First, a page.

Throughout the weekend I experienced a huge variety of conducting and singing, with the highlight being the hugely talented group of young conductors and our workshops with Amy Bebbington. Each of us conducted completely different, enabling us to all gain new ways and techniques on choral leadership. Amy Bebbington lessons will stay with me this whole year as will the confidence the entire course gave me. It was a truly fantastic opportunity which I will treasure and use as the year progresses – watch out choir, we have some fun and hard work ahead!

Emma Murton

Autumn Concert Diary now online!

After an industrious summer of event and programme planning, not to mention the minor task of preparing to move to the new building, I’m delighted to say our new Concert Diary for the Autumn term has now been published online.

Total Brass
Total Brass

The Lunchtime Concert series continues, as we welcome musicians from Total Brass, sitarist Jonathan Mayer, and close-harmony group Sector7 in concerts throughout the term.

University Music Scholars will be giving an informal lunchtime concert in the first week of November – an exciting moment, as it will be the first event in the brand new Colyer-Fergusson music building and its wonderful new concert-hall!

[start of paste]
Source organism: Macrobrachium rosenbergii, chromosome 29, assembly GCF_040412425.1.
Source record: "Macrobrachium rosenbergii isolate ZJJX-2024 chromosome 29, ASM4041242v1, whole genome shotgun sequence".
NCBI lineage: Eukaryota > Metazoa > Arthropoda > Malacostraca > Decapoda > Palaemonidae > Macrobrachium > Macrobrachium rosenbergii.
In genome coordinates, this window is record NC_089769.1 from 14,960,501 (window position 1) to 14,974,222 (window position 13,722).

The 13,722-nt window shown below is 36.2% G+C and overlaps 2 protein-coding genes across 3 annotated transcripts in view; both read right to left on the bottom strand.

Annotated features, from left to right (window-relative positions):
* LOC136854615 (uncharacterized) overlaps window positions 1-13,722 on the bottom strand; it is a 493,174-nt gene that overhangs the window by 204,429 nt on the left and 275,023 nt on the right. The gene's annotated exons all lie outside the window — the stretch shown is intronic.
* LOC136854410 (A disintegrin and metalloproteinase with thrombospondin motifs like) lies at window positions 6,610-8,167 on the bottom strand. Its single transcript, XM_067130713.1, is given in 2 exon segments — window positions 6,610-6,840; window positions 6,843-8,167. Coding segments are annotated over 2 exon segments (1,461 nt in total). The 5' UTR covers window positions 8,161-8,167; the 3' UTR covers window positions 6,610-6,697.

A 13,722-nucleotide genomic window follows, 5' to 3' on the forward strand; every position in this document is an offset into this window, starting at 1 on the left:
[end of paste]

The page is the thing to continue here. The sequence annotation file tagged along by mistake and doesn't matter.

Jonathan Mayer
Jonathan Mayer (sitar)

We’ll also be gathering to raise money for Children in Need again this year; come and be part of a whacky world première with a difference, written by yours truly – all you will need is a donation and your mobile-phone, complete with three different ring-tones…

The world-famous Brodsky Quartet continue their fortieth-birthday celebrations in inimitable style, as they bring their ‘Wheel of Four Tunes’ to the Colyer-Fergusson hall. Armed with an array of forty pieces from their hugely eclectic repertoire, the pieces in this concert will be decided by the spin of a wheel in what promises to be a unique event.